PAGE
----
Wah Chang Corporation

From Wikipedia, the free encyclopedia
Jump to: navigation, search
Wah Chang Corporation
Industry Manufacturing
Founded 1916 [1][2]
Founder K.C. Li
Area served
Worldwide
Key people
K.C. Li; Lynn D. Davis
Revenue Increase US$$265 million (FY 2005)[3]
Number of employees
1,100
Website Official Website

Wah Chang Corporation is a manufacturing company based in Albany in the U.S. state of Oregon. In 1916 (some sources say 1914[4][5]), Chinese American mining engineer Kuo-Ching Li[2] founded the company, an international tungsten ore and concentrate trading company, in New York state, under the name Wah Chang Trading Corporation.[4] The name Wah Chang is Chinese for "fortunate enterprise"[5] or "great development".[6] Li remained with the company until his death in 1961, serving as president until 1960 and then board chairman.[2]

In 1946, the company built a plant in Union City, New Jersey. In the 1950s, it was also operating tungsten mines in Calento, Nevada, and near Bishop, California.[4] In early 1956, the Atomic Energy Commission contracted with Wah Chang to run the U.S. Bureau of Mines zirconium plant in Albany, Oregon, to develop high-purity zirconium for use in the United States Navy's nuclear program.

Wah Chang was privately owned by K. C. Li until 1967, when it was acquired by Teledyne,[7] the main Albany plant (located in the then-unincorporated area known as Millersburg) becoming a subsidiary named Teledyne Wah Chang Albany, or TWCA.[8] In 1966, Wah Chang had around 1,200 employees, in plants in Albany, Oregon; Glen Cove, New York; Huntsville, Alabama; and Texas City, Texas, and sales of $40.7 million.[9] The Albany plant was by far the largest, and at the time of its sale to Teledyne, it accounted for around $20 million in annual revenue, and 860 people were employed at that location.[7] The Alabama factory became a separate subsidiary named Teledyne Wah Chang Huntsville.[10]

In 1975, TWCA had 1,400 employees,[8] and had $100 million in annual sales.[6]

The Millersburg plant was listed as a Superfund site in 1983, requiring environmental clean-up, which the company carried out over the following several years.[11]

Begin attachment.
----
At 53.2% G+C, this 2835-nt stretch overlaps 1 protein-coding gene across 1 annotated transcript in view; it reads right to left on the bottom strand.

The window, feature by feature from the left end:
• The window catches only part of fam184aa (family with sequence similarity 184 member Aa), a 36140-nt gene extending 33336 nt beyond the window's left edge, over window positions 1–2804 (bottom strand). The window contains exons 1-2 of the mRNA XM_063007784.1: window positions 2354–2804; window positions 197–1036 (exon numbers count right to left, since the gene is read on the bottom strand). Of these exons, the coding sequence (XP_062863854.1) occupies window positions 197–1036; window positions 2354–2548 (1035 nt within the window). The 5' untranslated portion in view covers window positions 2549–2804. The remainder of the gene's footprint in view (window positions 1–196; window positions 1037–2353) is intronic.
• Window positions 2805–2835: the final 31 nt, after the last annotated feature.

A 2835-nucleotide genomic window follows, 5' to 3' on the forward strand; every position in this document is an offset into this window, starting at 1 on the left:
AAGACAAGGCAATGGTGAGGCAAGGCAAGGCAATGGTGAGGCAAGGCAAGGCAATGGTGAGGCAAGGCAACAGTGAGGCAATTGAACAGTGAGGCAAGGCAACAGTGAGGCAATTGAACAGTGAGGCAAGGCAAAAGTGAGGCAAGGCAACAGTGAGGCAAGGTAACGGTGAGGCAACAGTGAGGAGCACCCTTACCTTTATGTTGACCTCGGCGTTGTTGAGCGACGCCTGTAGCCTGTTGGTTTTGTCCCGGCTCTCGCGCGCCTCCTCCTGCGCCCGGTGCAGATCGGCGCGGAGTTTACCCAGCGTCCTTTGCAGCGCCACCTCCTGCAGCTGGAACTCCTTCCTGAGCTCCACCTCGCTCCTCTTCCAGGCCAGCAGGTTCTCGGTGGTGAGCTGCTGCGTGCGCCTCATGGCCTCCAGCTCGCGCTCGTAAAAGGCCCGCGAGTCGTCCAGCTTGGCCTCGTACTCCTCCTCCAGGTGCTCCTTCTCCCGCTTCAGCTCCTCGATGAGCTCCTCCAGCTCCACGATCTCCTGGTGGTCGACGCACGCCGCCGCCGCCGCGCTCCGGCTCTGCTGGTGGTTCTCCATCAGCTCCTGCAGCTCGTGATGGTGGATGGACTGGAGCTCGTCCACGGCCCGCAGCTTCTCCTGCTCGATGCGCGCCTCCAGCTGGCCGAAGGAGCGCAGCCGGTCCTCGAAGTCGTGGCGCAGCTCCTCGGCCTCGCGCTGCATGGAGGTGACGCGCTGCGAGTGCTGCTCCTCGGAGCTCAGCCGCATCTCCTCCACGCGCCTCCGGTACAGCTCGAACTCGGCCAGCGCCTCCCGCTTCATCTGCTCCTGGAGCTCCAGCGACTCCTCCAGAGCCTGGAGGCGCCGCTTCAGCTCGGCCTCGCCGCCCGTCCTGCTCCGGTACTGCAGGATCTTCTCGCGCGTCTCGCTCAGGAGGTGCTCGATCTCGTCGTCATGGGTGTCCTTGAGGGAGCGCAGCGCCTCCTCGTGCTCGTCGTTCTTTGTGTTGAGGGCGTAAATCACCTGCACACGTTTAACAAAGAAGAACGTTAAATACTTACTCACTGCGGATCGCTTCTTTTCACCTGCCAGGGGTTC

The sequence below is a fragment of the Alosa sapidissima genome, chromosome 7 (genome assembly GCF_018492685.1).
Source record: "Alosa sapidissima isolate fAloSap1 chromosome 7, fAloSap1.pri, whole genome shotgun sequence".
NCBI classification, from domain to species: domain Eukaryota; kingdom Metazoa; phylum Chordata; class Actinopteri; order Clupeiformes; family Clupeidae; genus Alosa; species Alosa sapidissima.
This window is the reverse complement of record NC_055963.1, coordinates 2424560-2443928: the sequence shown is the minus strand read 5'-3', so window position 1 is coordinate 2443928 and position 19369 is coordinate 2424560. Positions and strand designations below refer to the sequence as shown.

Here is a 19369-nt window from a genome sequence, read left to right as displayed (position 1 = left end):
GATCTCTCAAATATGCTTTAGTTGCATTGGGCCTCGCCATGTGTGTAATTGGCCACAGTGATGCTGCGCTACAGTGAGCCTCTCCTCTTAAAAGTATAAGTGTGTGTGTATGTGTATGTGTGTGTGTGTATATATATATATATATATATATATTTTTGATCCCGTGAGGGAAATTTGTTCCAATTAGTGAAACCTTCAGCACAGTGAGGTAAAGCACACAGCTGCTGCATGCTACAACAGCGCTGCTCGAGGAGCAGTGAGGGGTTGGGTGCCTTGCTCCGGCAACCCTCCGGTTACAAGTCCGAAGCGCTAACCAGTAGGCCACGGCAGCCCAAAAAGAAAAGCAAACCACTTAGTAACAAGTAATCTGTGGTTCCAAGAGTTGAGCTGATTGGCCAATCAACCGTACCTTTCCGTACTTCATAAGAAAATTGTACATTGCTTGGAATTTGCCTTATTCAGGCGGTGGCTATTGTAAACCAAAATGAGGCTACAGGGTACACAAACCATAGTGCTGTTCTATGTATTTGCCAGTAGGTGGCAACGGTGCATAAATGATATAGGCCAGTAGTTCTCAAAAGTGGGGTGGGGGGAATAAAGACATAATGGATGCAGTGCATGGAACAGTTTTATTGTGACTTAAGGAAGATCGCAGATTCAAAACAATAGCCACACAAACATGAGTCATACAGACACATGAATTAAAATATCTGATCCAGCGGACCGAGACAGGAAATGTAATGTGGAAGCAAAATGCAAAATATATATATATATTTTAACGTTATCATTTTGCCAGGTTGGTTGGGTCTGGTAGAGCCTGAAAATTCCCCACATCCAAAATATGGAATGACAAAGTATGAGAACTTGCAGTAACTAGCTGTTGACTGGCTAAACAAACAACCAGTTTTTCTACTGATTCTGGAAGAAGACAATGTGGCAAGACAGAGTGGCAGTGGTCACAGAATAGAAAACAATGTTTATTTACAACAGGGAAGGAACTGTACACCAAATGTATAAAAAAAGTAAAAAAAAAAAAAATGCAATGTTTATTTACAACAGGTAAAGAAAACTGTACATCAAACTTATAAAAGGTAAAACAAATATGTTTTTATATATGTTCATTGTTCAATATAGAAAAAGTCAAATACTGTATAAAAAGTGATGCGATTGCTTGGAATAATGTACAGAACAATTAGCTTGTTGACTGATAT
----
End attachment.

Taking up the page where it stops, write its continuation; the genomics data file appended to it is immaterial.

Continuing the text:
After Teledyne merged with Allegheny Ludlum Corporation in 1996, to become Allegheny Technologies Incorporated, the company became ATI Wah Chang. In March 2014,[12] it was renamed ATI Specialty Alloys and Components.[13]

References[edit]

  1. ^ "From a history of 'great developments'...". Wah Chang Corporation. Archived from the original on July 27, 2010. Retrieved 2010-07-09. 
  2. ^ a b c "Albany Plant Official Dies [obituary of Kuo-Ching Li]". The Oregonian. March 9, 1961. p. 9. 
  3. ^ "Company History: Wah Chang". Answers.com. Retrieved 2010-07-09. 
  4. ^ a b c Ferguson, James H. (May 11, 1956). "Business Briefs: New Industrial Resident [Wah Chang moving to Oregon]". The Oregonian. Section 2, p. 10. 
  5. ^ a b Hauser, Paul (January 19, 1958). "Albany's Large Zirconium Industry Outgrowth of Experimental Plant". The Sunday Oregonian. Section 1, p. 34. 
  6. ^ a b "Exotic metal plant also yields exotic odors". The Oregonian. June 17, 1976. p. D9. 
  7. ^ a b Pratt, Gerry (July 9, 1967). "N-Power Boom Aids Exotic Metals Plant". The Sunday Oregonian. Section 1, p. 30. 
  8. ^ a b "In reorganization: Longtime Wah Chang leader axed". The Sunday Oregonian. September 5, 1975. p. D9. 
  9. ^ "Firm Moves Into Metals [Acquisition by Teledyne]". The Sunday Oregonian. April 5, 1967. Section 3, p. 7. 
  10. ^ "Plant may spur Albany output". The Oregonian. June 26, 1984. p. D13. 
  11. ^ "Teledyne Wah Chang: Millersburg, Linn County". Oregon Health Authority. Retrieved 2015-02-22. 
  12. ^ "ATI renames business units". Metal Powder Report. April 1, 2014. Retrieved 2015-02-22. 
  13. ^ "Albany, Oregon, USA". Allegheny Technologies Inc. Retrieved 2015-02-22.